The bayou

Spotify introduced me to a song called The Bayou last week and I can’t stop listening to it. I don’t know why. There’s nothing particularly monumental about the song. It’s just a woman singing about a bayou with some guitar in the background.

From what I can tell it’s a story of becoming unstuck. Of getting out of something that is detrimental to you. The bayou is both a place of escape and a place needing to be escaped from.

What’s interesting is the actual stagnant like nature of bayou’s. They are typically characterized as slow moving streams. But unlike most normal streams, bayou’s don’t have a predictable current. Their current switches back and forth on a whim. If it’s flowing north to south one day, a bayou could just as easily float south to north the next.  

Unlike the water of a river like the Columbia or Mississippi that’s always in line with a trajectory, the water of a bayou could end up in the same mile length of a stream for years on years on years. Going back and forth with the current. Stuck.

This current shift is caused by something known as brackish water. Which is water that has some salt water, but not as much as the ocean. And some fresh water, but not as much as a typical lake. It’s caught somewhere between. 

So the water in a bayou is the classic case of an identity crisis. It’s stuck yet it flows and it’s not quite salt yet not quite fresh. It water but it doesn’t meet any of the actions or qualities of the water we think of.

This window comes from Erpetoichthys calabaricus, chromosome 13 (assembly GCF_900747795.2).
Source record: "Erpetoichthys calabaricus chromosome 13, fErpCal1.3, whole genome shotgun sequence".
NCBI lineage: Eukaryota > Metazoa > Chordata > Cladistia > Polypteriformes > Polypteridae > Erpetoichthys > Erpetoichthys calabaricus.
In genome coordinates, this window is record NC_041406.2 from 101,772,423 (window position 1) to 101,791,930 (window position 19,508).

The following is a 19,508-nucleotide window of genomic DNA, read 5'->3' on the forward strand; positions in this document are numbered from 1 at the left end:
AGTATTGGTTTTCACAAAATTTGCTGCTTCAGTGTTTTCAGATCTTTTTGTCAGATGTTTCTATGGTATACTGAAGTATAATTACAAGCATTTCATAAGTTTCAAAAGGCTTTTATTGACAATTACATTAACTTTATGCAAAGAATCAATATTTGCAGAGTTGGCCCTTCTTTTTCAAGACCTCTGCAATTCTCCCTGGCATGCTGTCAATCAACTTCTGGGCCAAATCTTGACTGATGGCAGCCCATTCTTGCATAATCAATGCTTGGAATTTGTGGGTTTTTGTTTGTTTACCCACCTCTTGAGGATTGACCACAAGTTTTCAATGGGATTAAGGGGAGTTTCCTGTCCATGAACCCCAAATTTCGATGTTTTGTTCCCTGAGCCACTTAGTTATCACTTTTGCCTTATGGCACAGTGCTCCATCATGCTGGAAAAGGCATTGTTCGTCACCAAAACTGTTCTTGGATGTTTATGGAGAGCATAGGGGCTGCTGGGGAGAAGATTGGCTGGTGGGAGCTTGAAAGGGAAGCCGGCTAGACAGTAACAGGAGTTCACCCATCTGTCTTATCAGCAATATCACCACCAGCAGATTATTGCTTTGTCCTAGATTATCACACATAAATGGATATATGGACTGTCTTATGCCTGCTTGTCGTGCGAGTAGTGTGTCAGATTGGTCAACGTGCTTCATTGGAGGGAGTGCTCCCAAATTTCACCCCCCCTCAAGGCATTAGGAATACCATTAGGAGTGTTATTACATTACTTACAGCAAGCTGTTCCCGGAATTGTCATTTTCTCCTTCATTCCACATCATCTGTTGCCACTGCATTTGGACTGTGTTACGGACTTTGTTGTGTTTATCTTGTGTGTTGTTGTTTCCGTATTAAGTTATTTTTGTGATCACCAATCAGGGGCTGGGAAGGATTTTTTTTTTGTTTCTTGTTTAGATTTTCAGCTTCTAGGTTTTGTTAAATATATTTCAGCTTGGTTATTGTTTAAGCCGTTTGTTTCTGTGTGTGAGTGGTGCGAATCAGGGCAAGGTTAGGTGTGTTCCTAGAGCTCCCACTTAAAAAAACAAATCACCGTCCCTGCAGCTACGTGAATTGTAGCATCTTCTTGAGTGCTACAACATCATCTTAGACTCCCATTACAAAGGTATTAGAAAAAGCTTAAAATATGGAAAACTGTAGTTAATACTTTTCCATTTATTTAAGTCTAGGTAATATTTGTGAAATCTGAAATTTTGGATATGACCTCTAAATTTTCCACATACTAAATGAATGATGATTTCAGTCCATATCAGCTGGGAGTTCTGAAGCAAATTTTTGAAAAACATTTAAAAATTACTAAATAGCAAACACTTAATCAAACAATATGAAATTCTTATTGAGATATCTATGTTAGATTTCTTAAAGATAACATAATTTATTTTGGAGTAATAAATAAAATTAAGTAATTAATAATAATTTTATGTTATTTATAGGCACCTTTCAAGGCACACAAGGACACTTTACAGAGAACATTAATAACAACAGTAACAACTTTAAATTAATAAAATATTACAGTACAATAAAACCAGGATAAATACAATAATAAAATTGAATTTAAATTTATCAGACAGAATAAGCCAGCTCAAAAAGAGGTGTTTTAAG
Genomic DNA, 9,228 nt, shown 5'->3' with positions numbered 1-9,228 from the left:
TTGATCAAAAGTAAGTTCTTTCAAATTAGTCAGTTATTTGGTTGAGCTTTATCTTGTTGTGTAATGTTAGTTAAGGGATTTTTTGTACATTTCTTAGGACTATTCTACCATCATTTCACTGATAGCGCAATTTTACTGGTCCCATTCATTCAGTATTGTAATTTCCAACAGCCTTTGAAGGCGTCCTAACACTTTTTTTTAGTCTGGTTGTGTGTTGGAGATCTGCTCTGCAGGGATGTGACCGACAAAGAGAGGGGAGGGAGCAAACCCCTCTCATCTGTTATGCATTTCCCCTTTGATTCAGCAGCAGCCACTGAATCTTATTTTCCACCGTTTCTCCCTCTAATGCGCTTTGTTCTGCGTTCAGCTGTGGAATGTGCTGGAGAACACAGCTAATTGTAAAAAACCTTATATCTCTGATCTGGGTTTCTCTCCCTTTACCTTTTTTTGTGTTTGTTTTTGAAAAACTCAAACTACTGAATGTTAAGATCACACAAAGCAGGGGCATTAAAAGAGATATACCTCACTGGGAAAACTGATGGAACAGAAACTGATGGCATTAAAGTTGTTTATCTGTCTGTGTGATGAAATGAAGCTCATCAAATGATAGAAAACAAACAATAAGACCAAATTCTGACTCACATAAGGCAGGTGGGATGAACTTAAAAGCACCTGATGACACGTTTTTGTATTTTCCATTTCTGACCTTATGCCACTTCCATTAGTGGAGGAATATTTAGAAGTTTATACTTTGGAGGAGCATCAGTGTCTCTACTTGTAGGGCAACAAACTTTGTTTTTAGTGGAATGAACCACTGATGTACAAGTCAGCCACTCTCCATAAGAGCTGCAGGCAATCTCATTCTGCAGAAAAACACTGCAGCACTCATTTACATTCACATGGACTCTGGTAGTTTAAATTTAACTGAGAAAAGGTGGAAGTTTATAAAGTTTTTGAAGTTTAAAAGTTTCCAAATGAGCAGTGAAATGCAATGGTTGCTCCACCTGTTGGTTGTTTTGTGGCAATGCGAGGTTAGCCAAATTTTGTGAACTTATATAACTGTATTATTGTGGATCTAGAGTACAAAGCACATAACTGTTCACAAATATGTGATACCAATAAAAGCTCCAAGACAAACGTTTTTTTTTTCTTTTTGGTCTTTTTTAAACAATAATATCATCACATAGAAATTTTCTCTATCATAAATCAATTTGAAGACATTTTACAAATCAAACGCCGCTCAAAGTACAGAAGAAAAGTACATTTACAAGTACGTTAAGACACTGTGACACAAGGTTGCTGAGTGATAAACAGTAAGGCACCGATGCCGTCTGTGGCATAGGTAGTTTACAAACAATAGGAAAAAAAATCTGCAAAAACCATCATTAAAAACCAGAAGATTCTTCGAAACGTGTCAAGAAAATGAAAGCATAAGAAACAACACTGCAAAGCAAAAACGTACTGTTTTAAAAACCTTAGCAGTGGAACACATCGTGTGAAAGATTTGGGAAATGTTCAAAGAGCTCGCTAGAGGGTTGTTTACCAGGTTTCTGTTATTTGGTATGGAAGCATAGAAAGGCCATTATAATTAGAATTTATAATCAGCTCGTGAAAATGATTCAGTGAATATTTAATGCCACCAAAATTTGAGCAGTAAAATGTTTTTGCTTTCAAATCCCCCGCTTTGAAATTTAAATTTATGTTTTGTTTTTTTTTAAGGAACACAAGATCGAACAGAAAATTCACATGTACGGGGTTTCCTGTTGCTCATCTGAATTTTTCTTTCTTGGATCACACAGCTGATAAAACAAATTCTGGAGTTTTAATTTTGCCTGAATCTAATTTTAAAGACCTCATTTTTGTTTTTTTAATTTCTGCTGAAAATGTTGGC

But the interesting part about all this is the abundance of life present in such places. Brackish water is the perfect condition for fish, shrimp, crawfish, and all types of animals. It’s the only conditions where they can survive.  

Life can seem slow. Like we are bouncing back and forth and never making progress. Like we are tainted. It can take on a lot of the characteristics of a bayou, quite frankly. But what is it in those seasons that finds a way to thrive? Because there has to be something.

Life in these periods does not have the conditions we’re used to at all. It’s uncomfortable and seems stagnant. But if the life of a bayou is any indication, such conditions might be perfect for some type of life. We just need to work on developing the fresh eyes to discover it.